In the hands of Ravikiran, the ragas got a new sheen
Even ragas that seem to have less scope for expansion take on a different and fascinating form, if the artiste happens to be a musical genius. Sangita Kalanidhi N. Ravikiran for instance.
Two ragas, which rarely frequent the concert platform, revealed their range and beauty in the hands of the maestro. Immediately after ‘Sami daya’, the Kedaragowla varnam of Thiruvotriyur Tygayyar, Ravikiran launched an alapana of Kalavati, a janya raga of Chakravaham. The twisted proyaga in the avarohanam of the raga gave it a different shade and Ravikiran brought forth every subtle nuance of Kalavati in his essay. The kriti here was Tyagaraja’s ‘Oka bari judagarada’. The brisk presentation was followed by an extensive swaraprasthara, once again reiterating the speciality of Kalavati.
Another exotic raga Urmika came next. As a derivative of Simhendramadhyamam, though it exhibits a strong semblance to the basic raga, its distinct identity comes through as it progresses. Ravikiran served an exemplary Urmika treatise and played Pallavi Seshayyar’s ‘Entani vina vintura’ (Adi Talam Tisra nadai). Here also the artiste’s focus was more on sketching an interesting image of the raga, both in expansion and swara sallies, with Akkarai Subhalakshmi.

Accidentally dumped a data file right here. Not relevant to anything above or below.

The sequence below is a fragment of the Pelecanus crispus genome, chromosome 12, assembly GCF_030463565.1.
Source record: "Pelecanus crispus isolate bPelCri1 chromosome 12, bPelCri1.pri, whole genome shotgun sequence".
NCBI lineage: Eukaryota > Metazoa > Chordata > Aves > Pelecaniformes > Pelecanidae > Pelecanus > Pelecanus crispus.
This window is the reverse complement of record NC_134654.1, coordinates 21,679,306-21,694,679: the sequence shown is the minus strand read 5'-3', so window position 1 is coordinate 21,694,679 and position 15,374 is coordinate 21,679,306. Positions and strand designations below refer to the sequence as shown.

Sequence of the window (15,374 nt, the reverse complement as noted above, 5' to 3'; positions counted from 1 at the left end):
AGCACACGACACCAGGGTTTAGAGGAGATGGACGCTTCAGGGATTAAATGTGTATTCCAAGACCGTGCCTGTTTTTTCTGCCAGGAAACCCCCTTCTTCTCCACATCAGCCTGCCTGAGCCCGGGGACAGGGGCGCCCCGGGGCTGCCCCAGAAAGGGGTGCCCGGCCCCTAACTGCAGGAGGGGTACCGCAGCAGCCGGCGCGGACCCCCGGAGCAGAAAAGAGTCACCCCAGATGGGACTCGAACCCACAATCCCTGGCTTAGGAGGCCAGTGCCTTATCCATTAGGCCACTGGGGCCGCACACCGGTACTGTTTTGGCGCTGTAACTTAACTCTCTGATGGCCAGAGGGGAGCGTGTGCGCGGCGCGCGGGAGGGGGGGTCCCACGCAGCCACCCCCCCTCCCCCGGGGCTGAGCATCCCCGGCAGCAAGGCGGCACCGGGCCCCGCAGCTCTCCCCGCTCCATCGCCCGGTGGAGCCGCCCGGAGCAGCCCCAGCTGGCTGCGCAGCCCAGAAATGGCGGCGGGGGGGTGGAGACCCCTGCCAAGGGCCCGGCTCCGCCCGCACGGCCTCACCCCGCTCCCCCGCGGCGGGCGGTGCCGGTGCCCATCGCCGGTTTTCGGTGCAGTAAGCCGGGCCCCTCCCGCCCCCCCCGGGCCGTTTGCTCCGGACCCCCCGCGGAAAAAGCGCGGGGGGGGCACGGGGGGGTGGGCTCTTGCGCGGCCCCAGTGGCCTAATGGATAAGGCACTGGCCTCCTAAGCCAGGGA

Sankarabharanam occupied the centre stage and Ravikiran presented it in all its majesty. The imposing structure of Sankarabharanam led to the popular ‘Swara ragasudha’ of Tyagaraja.
The direct swara swing on ‘Mooladharaja’ proceeded on varying gatis initially, the melkala swaras switched over to developing notes around shadjam. Subhalakshmi, who has accompanied the vidwan at many concerts, responded intuitively.
This concert also witnessed a comprehensive show of tani avartanam with one pakka vadhyam and two upa pakkavadyams — mridangam (K.V. Prasad) with ghatam (U.N. Giridar Udupa) and ganjira (Alathur T. Rajaganesh). Each was given time to demonstrate laya patterns that culminated in a grand finale. The decibels, however, were well within enjoyable levels.
In the RTP in Thodi, Ravikiran informed that in the pallavi he had given importance to ‘arudi’.
The simple ‘Saravana Bhava Guhane Shanmugane’ was set to Misra Chapu. Though brief, all sections of RTP were quite engaging with ragamalika swara tag. Saveri, Begada, Ananda Bhairavi, and Hamir Kalyani alternated between the main artiste and the violinist.
The sign off piece was a lilting tillana in Kalyana Vasantham composed by Ravikiran.